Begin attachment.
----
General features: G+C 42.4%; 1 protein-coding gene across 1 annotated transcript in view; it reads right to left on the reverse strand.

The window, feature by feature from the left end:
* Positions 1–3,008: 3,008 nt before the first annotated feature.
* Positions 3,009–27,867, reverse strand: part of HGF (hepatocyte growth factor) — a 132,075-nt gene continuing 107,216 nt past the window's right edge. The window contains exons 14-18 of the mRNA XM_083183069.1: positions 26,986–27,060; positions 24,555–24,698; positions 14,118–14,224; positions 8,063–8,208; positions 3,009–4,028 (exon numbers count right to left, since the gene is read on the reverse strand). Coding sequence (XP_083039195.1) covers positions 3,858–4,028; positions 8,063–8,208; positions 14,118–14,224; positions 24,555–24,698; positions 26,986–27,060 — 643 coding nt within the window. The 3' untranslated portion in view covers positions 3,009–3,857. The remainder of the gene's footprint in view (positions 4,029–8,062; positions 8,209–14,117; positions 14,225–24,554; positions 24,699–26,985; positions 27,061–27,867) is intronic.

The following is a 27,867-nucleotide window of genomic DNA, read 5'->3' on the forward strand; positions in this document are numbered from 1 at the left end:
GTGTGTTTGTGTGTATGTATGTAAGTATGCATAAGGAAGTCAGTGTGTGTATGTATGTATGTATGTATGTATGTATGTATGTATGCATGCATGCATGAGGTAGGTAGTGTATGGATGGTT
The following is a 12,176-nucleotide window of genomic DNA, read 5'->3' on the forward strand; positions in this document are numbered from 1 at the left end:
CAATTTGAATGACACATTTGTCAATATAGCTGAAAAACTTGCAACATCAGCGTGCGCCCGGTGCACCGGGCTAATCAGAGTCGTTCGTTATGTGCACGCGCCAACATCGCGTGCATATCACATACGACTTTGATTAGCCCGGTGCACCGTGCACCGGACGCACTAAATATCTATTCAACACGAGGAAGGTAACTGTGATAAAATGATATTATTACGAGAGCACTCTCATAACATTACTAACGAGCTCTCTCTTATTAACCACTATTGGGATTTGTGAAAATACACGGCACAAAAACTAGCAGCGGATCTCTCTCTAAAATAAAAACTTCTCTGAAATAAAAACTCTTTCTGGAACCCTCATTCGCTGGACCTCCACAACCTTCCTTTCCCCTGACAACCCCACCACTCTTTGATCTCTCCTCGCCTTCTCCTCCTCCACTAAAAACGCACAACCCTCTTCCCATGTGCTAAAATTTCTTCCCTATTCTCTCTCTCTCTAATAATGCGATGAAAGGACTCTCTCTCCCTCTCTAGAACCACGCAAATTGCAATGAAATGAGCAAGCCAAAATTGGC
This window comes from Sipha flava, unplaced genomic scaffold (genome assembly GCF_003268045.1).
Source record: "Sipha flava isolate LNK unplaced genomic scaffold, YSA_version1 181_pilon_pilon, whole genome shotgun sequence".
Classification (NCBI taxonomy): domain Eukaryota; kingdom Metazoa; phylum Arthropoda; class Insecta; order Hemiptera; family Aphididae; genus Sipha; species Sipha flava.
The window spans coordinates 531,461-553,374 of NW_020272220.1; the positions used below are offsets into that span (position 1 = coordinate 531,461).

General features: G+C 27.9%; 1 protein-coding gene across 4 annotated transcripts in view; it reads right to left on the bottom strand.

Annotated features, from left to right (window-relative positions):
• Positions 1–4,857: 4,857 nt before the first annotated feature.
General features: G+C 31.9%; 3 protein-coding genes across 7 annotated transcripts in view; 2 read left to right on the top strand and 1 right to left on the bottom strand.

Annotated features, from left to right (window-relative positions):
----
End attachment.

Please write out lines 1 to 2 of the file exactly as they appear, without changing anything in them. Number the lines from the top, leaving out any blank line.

General features: G+C 42.4%; 1 protein-coding gene across 1 annotated transcript in view; it reads right to left on the reverse strand.

The window, feature by feature from the left end: